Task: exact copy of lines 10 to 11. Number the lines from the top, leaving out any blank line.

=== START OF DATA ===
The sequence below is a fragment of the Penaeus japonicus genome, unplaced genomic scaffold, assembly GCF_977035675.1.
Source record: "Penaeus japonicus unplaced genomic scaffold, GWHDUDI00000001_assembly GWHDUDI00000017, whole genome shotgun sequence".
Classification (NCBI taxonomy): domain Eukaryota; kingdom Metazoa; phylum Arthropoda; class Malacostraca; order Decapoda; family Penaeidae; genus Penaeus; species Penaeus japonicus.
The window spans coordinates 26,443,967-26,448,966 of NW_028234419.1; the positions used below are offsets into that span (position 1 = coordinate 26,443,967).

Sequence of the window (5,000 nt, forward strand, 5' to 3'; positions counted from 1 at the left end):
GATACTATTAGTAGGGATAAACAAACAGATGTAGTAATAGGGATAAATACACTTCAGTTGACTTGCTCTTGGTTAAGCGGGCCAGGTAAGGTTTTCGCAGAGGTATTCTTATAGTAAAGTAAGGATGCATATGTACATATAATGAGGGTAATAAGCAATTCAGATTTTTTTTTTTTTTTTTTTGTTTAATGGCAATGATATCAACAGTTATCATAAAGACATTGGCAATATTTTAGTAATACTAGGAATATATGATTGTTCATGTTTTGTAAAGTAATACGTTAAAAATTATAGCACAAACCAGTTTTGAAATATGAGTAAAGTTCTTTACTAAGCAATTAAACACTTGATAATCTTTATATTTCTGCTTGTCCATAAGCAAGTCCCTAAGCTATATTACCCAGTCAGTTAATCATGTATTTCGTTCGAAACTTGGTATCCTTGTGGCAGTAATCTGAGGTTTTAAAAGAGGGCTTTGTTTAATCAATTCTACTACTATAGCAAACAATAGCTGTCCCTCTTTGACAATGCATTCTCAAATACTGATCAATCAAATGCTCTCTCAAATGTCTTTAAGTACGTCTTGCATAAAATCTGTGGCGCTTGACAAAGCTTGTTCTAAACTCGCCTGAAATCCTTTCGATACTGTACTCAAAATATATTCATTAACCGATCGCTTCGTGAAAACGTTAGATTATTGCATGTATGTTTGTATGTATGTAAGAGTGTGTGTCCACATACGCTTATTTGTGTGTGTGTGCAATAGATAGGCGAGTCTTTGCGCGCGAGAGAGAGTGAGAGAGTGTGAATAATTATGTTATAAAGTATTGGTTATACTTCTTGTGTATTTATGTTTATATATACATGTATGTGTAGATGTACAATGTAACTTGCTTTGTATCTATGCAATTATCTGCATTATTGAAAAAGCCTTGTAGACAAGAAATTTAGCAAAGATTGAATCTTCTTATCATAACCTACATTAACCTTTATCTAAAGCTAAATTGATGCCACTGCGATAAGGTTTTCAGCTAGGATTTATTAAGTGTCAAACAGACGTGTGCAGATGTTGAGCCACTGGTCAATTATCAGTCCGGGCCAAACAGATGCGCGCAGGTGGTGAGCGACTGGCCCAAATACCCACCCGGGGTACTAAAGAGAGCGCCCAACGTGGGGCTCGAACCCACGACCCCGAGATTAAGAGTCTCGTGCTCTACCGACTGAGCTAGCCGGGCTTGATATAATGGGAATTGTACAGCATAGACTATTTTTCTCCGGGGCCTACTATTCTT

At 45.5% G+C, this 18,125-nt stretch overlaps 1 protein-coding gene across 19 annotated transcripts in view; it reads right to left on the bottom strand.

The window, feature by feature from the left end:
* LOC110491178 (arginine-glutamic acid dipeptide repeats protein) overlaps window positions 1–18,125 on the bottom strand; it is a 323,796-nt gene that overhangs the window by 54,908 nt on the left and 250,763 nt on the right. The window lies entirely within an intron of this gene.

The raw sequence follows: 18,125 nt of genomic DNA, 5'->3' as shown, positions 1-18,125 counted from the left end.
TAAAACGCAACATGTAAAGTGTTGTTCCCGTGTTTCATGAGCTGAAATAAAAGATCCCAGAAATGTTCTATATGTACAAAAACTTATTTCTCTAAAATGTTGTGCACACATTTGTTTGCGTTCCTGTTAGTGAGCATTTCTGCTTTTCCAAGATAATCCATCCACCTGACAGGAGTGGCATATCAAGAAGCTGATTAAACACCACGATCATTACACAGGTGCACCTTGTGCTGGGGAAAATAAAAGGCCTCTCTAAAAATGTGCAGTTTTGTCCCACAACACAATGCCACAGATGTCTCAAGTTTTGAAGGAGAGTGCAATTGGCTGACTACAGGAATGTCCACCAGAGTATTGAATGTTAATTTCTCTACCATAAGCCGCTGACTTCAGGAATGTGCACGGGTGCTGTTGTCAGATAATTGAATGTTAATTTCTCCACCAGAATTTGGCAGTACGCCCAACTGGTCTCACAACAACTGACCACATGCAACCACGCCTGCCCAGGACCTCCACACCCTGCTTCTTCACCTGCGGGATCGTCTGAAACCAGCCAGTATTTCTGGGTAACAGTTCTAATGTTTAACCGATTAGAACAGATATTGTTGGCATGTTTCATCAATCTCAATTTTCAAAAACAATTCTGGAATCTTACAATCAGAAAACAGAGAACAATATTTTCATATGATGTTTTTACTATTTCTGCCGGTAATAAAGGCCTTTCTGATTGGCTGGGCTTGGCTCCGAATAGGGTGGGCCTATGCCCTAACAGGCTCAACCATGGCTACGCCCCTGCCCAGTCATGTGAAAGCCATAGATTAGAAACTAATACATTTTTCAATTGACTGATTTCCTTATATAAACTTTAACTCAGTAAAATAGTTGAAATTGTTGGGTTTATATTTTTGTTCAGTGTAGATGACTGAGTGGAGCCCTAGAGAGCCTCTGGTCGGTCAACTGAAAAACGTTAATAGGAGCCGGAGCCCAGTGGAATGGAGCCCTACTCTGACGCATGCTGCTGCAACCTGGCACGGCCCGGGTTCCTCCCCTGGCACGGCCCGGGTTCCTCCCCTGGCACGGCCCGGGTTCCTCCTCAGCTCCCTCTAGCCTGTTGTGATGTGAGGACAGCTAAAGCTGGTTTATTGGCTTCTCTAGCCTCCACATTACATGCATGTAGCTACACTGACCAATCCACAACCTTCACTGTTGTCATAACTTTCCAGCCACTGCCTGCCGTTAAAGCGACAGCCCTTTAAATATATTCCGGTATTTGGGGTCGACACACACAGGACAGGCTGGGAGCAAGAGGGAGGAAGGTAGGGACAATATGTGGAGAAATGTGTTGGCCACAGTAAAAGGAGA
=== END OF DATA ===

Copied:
The raw sequence follows: 18,125 nt of genomic DNA, 5'->3' as shown, positions 1-18,125 counted from the left end.
TAAAACGCAACATGTAAAGTGTTGTTCCCGTGTTTCATGAGCTGAAATAAAAGATCCCAGAAATGTTCTATATGTACAAAAACTTATTTCTCTAAAATGTTGTGCACACATTTGTTTGCGTTCCTGTTAGTGAGCATTTCTGCTTTTCCAAGATAATCCATCCACCTGACAGGAGTGGCATATCAAGAAGCTGATTAAACACCACGATCATTACACAGGTGCACCTTGTGCTGGGGAAAATAAAAGGCCTCTCTAAAAATGTGCAGTTTTGTCCCACAACACAATGCCACAGATGTCTCAAGTTTTGAAGGAGAGTGCAATTGGCTGACTACAGGAATGTCCACCAGAGTATTGAATGTTAATTTCTCTACCATAAGCCGCTGACTTCAGGAATGTGCACGGGTGCTGTTGTCAGATAATTGAATGTTAATTTCTCCACCAGAATTTGGCAGTACGCCCAACTGGTCTCACAACAACTGACCACATGCAACCACGCCTGCCCAGGACCTCCACACCCTGCTTCTTCACCTGCGGGATCGTCTGAAACCAGCCAGTATTTCTGGGTAACAGTTCTAATGTTTAACCGATTAGAACAGATATTGTTGGCATGTTTCATCAATCTCAATTTTCAAAAACAATTCTGGAATCTTACAATCAGAAAACAGAGAACAATATTTTCATATGATGTTTTTACTATTTCTGCCGGTAATAAAGGCCTTTCTGATTGGCTGGGCTTGGCTCCGAATAGGGTGGGCCTATGCCCTAACAGGCTCAACCATGGCTACGCCCCTGCCCAGTCATGTGAAAGCCATAGATTAGAAACTAATACATTTTTCAATTGACTGATTTCCTTATATAAACTTTAACTCAGTAAAATAGTTGAAATTGTTGGGTTTATATTTTTGTTCAGTGTAGATGACTGAGTGGAGCCCTAGAGAGCCTCTGGTCGGTCAACTGAAAAACGTTAATAGGAGCCGGAGCCCAGTGGAATGGAGCCCTACTCTGACGCATGCTGCTGCAACCTGGCACGGCCCGGGTTCCTCCCCTGGCACGGCCCGGGTTCCTCCCCTGGCACGGCCCGGGTTCCTCCTCAGCTCCCTCTAGCCTGTTGTGATGTGAGGACAGCTAAAGCTGGTTTATTGGCTTCTCTAGCCTCCACATTACATGCATGTAGCTACACTGACCAATCCACAACCTTCACTGTTGTCATAACTTTCCAGCCACTGCCTGCCGTTAAAGCGACAGCCCTTTAAATATATTCCGGTATTTGGGGTCGACACACACAGGACAGGCTGGGAGCAAGAGGGAGGAAGGTAGGGACAATATGTGGAGAAATGTGTTGGCCACAGTAAAAGGAGA